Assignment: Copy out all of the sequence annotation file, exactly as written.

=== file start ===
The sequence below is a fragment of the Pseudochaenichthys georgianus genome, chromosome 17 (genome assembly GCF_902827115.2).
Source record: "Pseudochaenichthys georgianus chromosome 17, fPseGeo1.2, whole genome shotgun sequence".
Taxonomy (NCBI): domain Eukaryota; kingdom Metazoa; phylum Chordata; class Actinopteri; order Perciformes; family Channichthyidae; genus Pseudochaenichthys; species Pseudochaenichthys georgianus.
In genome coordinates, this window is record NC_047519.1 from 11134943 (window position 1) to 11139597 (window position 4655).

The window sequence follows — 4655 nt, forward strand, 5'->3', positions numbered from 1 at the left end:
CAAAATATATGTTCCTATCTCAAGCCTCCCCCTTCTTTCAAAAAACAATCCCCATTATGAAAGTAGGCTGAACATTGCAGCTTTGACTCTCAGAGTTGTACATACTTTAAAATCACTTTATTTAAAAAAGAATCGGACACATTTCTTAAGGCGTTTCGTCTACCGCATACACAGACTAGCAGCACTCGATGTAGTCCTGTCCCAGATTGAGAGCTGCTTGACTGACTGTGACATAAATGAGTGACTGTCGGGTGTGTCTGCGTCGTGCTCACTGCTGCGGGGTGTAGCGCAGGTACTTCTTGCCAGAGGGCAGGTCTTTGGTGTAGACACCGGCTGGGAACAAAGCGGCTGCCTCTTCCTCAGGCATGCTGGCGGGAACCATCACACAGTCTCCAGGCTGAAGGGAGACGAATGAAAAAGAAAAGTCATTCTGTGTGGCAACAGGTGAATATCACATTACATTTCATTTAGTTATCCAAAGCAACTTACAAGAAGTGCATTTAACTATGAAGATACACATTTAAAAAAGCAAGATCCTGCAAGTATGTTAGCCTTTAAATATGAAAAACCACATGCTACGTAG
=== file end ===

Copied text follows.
The sequence below is a fragment of the Pseudochaenichthys georgianus genome, chromosome 17 (genome assembly GCF_902827115.2).
Source record: "Pseudochaenichthys georgianus chromosome 17, fPseGeo1.2, whole genome shotgun sequence".
Taxonomy (NCBI): domain Eukaryota; kingdom Metazoa; phylum Chordata; class Actinopteri; order Perciformes; family Channichthyidae; genus Pseudochaenichthys; species Pseudochaenichthys georgianus.
In genome coordinates, this window is record NC_047519.1 from 11134943 (window position 1) to 11139597 (window position 4655).

The window sequence follows — 4655 nt, forward strand, 5'->3', positions numbered from 1 at the left end:
CAAAATATATGTTCCTATCTCAAGCCTCCCCCTTCTTTCAAAAAACAATCCCCATTATGAAAGTAGGCTGAACATTGCAGCTTTGACTCTCAGAGTTGTACATACTTTAAAATCACTTTATTTAAAAAAGAATCGGACACATTTCTTAAGGCGTTTCGTCTACCGCATACACAGACTAGCAGCACTCGATGTAGTCCTGTCCCAGATTGAGAGCTGCTTGACTGACTGTGACATAAATGAGTGACTGTCGGGTGTGTCTGCGTCGTGCTCACTGCTGCGGGGTGTAGCGCAGGTACTTCTTGCCAGAGGGCAGGTCTTTGGTGTAGACACCGGCTGGGAACAAAGCGGCTGCCTCTTCCTCAGGCATGCTGGCGGGAACCATCACACAGTCTCCAGGCTGAAGGGAGACGAATGAAAAAGAAAAGTCATTCTGTGTGGCAACAGGTGAATATCACATTACATTTCATTTAGTTATCCAAAGCAACTTACAAGAAGTGCATTTAACTATGAAGATACACATTTAAAAAAGCAAGATCCTGCAAGTATGTTAGCCTTTAAATATGAAAAACCACATGCTACGTAG